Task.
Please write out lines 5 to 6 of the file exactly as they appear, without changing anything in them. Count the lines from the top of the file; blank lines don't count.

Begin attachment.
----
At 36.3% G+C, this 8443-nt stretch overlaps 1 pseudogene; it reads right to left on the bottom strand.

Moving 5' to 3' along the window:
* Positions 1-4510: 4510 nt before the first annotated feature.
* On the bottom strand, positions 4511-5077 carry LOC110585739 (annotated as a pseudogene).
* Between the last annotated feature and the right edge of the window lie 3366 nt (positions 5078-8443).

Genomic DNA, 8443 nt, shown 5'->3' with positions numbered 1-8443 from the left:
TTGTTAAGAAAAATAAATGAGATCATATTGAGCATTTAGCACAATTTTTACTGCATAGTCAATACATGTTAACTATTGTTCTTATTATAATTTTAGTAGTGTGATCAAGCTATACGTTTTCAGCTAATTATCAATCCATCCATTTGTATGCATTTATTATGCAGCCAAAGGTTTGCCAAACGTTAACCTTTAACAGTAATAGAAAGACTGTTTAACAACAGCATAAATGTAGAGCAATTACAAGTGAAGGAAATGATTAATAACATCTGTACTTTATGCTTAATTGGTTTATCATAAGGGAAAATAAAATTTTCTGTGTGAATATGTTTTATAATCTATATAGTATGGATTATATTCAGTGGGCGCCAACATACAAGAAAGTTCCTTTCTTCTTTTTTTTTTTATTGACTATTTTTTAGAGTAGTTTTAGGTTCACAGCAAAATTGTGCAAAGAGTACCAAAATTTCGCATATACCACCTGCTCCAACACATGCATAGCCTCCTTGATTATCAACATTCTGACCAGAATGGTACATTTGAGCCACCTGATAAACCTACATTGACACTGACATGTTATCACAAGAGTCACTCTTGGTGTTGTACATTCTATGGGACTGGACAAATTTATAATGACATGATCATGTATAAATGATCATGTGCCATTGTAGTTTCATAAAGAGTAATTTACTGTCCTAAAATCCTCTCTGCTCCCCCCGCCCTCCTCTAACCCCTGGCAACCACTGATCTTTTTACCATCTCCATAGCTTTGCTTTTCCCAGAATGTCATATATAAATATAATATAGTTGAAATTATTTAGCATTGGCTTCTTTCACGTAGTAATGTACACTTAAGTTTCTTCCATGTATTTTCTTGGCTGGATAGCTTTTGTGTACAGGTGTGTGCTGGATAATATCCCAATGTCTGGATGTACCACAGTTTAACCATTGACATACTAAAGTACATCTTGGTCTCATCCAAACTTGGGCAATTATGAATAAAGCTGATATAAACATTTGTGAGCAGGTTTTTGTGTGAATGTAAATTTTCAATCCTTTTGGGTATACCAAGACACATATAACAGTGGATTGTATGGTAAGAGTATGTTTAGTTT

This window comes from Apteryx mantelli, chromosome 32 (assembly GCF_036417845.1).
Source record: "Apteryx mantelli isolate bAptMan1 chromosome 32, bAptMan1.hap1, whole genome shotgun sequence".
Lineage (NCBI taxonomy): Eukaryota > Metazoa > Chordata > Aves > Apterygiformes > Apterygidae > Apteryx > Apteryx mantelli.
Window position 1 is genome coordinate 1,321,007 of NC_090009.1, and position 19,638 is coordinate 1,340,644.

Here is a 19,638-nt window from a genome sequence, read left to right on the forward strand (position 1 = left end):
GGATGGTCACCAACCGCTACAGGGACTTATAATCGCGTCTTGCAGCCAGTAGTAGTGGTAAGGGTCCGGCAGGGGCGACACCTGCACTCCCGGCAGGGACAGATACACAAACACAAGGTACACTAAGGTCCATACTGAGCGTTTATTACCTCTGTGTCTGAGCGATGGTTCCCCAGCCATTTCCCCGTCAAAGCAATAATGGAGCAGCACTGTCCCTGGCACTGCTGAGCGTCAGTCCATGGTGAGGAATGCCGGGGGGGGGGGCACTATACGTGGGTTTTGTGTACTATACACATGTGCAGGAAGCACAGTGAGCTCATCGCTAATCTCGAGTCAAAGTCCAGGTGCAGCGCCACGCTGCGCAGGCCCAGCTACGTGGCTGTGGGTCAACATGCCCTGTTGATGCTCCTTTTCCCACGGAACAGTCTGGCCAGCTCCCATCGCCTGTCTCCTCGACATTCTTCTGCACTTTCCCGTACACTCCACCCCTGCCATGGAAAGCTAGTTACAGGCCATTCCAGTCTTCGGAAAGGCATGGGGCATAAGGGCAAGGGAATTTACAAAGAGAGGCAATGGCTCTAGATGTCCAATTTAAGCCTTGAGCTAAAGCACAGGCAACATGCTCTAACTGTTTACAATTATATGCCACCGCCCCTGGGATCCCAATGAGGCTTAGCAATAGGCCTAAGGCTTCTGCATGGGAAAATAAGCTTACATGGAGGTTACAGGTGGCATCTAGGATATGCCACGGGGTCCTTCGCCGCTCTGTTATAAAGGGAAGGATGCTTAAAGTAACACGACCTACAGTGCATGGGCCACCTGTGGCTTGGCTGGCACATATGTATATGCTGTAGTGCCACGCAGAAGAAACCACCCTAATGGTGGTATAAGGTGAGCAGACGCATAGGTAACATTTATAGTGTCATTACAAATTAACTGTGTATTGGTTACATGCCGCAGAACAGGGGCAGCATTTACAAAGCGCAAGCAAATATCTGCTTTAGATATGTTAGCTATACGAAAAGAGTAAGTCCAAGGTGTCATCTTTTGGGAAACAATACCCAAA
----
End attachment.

* Between the last annotated feature and the right edge of the window lie 3366 nt (positions 5078-8443).

Genomic DNA, 8443 nt, shown 5'->3' with positions numbered 1-8443 from the left: